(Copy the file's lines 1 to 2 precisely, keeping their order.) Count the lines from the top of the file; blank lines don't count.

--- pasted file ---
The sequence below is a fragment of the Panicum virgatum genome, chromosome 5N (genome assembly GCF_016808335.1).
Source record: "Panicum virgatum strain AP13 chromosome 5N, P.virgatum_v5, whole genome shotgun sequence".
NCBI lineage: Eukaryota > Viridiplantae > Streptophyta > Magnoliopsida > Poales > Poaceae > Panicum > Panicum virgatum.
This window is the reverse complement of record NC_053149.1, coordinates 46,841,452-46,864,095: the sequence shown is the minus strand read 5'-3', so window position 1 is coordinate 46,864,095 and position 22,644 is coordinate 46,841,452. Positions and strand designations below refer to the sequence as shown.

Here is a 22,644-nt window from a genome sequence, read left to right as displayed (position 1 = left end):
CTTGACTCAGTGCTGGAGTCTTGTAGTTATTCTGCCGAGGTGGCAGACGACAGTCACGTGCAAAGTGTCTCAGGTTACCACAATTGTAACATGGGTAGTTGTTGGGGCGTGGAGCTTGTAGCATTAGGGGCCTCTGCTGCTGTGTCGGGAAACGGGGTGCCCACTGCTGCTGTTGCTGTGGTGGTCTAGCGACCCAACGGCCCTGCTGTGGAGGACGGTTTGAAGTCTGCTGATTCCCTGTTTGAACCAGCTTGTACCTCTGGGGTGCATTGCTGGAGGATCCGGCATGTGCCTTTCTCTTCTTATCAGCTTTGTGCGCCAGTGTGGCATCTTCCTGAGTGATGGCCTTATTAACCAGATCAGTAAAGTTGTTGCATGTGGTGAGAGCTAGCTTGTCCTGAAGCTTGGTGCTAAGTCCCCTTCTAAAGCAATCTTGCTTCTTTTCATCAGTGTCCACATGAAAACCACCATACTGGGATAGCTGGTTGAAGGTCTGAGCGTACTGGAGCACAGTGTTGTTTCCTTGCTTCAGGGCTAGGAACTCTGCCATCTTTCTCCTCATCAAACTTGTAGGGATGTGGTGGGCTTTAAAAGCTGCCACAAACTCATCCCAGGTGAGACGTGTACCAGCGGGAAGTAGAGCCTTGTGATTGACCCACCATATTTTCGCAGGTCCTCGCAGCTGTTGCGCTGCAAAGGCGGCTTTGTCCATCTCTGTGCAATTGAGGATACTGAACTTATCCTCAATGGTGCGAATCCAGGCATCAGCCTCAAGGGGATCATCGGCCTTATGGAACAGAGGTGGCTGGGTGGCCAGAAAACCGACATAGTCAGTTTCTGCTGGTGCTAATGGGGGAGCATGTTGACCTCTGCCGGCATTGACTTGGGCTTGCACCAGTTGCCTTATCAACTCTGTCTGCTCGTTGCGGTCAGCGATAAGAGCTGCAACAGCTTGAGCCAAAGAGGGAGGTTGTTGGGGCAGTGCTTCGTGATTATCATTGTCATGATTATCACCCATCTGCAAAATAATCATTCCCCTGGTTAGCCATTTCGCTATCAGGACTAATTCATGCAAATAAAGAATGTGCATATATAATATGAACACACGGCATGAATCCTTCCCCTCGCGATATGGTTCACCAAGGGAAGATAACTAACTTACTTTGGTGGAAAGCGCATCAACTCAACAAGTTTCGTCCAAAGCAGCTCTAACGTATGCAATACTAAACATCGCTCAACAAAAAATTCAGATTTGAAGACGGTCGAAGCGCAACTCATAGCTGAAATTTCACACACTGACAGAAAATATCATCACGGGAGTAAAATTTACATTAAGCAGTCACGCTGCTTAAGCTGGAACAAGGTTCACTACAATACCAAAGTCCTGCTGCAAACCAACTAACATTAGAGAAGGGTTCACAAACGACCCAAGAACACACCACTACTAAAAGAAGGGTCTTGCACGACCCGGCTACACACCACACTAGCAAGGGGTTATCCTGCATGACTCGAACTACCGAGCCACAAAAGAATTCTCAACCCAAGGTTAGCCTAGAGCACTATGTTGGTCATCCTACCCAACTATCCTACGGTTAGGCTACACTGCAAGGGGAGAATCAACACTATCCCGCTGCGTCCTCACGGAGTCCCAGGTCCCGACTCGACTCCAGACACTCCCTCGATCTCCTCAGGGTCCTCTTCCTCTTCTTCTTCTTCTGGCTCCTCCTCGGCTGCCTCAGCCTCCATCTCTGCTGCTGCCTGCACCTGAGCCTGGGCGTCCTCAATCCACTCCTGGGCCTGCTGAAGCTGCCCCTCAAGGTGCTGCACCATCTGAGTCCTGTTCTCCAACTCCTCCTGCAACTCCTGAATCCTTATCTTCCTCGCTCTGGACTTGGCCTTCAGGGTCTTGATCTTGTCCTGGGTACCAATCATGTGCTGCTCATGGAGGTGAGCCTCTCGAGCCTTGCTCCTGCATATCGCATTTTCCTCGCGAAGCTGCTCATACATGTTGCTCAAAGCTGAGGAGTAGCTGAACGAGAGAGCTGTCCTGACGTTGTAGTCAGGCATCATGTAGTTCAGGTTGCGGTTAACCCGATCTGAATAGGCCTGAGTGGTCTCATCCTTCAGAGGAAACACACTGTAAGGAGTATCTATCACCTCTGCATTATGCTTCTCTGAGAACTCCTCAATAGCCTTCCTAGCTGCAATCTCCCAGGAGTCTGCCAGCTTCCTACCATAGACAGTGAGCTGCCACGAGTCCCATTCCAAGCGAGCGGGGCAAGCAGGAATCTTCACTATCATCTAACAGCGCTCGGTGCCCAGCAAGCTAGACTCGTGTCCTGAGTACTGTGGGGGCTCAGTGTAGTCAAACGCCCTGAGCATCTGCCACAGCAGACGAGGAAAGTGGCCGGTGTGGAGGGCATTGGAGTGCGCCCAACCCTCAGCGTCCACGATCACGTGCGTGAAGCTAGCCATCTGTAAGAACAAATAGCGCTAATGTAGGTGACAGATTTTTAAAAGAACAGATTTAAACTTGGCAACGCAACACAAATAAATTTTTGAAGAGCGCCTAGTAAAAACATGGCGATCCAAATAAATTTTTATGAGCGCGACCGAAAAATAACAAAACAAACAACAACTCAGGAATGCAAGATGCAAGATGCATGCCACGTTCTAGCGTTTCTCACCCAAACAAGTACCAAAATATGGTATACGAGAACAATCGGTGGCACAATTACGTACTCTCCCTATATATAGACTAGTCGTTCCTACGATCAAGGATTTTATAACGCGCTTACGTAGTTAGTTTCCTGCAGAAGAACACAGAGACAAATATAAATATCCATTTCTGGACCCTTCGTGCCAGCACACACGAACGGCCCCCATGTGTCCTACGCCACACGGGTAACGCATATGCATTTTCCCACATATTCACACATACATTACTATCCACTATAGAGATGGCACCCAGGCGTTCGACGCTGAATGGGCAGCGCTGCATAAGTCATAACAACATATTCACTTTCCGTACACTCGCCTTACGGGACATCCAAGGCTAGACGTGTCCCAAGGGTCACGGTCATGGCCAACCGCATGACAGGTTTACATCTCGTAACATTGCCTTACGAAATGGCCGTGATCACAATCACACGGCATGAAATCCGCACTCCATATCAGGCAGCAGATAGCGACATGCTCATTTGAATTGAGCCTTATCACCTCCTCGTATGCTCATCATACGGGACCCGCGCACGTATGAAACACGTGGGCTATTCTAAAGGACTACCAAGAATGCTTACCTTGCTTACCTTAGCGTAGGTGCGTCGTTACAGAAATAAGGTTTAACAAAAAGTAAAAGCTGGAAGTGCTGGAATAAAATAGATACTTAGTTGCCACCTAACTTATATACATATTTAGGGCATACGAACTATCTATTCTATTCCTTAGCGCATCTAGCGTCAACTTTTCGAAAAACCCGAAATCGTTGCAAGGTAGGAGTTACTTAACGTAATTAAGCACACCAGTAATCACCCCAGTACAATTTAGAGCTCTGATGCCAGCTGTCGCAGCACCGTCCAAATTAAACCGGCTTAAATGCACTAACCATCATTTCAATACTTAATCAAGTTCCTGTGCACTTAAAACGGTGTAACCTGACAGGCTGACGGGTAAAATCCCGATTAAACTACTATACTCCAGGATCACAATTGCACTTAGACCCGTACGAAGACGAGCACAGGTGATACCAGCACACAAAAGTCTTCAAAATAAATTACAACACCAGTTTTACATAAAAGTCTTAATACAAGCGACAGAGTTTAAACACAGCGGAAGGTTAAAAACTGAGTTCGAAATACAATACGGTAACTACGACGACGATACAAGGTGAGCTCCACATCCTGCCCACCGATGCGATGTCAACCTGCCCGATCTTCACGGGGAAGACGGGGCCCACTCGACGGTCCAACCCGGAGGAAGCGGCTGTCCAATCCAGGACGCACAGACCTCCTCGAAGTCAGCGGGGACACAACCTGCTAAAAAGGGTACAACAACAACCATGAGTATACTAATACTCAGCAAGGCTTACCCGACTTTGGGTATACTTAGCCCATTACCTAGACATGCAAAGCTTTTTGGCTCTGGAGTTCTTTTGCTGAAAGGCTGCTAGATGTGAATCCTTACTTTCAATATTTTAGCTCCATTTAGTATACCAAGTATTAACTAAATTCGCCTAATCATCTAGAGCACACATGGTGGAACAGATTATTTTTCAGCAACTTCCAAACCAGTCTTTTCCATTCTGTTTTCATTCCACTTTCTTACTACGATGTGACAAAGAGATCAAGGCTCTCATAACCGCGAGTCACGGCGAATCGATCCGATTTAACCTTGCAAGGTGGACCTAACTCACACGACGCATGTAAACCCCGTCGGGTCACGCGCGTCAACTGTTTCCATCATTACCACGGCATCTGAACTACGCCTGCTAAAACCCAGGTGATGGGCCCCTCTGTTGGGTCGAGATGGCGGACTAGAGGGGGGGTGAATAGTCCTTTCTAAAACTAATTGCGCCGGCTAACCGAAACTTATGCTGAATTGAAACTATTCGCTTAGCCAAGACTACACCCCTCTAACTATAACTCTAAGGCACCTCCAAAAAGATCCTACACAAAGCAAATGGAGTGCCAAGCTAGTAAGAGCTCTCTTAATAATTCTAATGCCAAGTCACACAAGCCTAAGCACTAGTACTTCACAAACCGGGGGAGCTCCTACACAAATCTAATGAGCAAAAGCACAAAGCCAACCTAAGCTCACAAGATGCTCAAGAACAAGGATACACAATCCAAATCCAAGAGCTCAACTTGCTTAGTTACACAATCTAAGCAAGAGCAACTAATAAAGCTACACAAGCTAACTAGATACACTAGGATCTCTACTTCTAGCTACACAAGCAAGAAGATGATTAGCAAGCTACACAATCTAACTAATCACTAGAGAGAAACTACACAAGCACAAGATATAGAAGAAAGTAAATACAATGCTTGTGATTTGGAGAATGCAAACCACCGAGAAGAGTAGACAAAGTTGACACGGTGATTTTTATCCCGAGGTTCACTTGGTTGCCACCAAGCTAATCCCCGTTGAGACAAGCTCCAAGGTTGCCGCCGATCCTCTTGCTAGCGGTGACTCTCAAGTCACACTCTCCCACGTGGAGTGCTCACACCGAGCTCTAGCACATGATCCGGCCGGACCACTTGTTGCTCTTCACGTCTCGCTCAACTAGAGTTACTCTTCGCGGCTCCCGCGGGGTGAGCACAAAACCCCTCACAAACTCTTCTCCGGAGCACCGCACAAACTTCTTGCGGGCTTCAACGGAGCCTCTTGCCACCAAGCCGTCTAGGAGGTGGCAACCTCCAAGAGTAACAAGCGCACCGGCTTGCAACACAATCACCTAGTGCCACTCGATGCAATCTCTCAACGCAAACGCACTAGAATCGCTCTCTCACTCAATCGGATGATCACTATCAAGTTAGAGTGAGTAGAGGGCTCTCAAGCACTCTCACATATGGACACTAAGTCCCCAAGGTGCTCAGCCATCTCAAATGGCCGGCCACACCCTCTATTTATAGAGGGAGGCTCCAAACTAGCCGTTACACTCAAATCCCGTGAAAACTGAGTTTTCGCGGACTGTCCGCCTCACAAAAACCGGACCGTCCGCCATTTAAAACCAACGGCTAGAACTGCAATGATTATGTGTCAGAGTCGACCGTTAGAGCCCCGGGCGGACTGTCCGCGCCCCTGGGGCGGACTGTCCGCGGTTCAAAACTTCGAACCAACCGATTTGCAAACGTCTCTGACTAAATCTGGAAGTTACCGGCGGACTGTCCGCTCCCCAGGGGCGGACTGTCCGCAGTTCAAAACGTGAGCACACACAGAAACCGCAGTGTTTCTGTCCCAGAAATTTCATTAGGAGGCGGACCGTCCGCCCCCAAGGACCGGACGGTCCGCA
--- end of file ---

The sequence below is a fragment of the Panicum virgatum genome, chromosome 5N (genome assembly GCF_016808335.1).
Source record: "Panicum virgatum strain AP13 chromosome 5N, P.virgatum_v5, whole genome shotgun sequence".